Birding Without Borders

Day 265: Tackling Northern India

From the desert to the western Himalaya.

September 22, 2015: Rohtak, India — After last night’s shenanigans, I woke up at 9:00 this morning. I didn’t know I could sleep that late anymore (I’ve been up by 6 am virtually every day this year)! A quick systems check was good; my iron stomach seems to have returned, none the worse for wear.

Southern India was incredible: Good birds, great food, and excellent company. Harsha Jayaramaiah couldn’t have done a better job of sweeping the field, and I have been impressed with the local birding community. Birdwatching has exploded in India in the past five years or so and almost every birder I met here uses eBird. Thanks to Harsha’s efforts and the support of local birders, this was also a particularly budget-friendly leg; together we managed to keep total daily expenses to less than a typical dinner check in the US. Did I mention you can get an all-you-can eat dinner in southwest India for less than a buck?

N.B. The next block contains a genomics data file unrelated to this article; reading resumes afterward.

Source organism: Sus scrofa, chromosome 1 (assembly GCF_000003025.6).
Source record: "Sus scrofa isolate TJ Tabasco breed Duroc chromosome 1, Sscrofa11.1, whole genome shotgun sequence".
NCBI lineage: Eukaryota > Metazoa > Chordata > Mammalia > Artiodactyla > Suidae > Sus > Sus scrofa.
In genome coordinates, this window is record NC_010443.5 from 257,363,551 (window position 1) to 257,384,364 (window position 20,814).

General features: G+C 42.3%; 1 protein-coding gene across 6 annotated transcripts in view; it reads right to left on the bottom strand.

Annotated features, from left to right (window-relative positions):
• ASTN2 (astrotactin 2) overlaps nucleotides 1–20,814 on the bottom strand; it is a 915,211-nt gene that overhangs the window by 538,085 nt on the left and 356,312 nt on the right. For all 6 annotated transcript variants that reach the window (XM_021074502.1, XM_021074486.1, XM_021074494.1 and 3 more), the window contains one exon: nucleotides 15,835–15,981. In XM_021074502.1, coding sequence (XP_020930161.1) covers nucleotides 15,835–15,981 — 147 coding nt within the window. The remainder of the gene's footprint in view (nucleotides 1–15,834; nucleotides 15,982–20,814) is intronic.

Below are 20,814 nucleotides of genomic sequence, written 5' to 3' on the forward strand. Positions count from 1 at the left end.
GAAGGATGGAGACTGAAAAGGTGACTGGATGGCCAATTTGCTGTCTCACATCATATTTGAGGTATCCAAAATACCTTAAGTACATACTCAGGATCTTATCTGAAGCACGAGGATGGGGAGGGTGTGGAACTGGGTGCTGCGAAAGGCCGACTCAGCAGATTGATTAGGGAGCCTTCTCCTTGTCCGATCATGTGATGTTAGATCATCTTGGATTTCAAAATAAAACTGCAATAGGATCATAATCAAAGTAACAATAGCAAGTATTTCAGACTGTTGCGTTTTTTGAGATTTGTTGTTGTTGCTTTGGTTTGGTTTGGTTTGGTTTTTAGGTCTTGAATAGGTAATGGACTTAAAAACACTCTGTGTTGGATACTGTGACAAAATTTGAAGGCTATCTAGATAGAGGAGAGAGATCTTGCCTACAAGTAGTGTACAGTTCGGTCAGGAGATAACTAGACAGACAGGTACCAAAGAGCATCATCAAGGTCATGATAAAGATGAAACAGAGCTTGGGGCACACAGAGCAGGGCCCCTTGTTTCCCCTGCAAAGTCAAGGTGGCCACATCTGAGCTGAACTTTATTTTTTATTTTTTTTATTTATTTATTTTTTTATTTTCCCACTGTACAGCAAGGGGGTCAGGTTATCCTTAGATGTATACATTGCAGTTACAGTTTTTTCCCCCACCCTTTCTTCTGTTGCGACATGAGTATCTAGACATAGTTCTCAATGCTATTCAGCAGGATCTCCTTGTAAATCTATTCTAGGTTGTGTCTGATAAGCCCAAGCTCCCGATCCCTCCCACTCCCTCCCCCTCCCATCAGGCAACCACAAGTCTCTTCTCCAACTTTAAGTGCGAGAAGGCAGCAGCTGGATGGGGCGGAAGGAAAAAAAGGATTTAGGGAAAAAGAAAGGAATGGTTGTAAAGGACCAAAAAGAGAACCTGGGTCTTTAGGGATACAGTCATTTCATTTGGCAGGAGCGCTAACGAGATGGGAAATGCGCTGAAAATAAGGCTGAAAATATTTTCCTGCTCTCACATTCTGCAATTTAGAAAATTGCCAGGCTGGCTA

Just before noon I caught a short flight up to Delhi, where an enthusiastic, 24-year-old birder and conservationist named Ramit Singal picked me up. We’ll spend the next week in northern India, from the desert to the western Himalaya, meeting local birders along the way. This afternoon Ramit and I had time to stop at an urban marsh on the outskirts of Delhi before heading out of town, where we connected with Rakesh Ahlawad, a birder who has staked out a few things on the outskirts of Rohtak. As it got dark this evening, the three of us were walking in a rain squall, looking for eagle-owls (no luck, but perhaps tomorrow) and chatting with a couple of passers-by who, it seems, had never met a real, live American before. “The statue of liberty!” one said. “You live there? Do people speak Hindi in America?”

New birds today: 10

Year list: 4435

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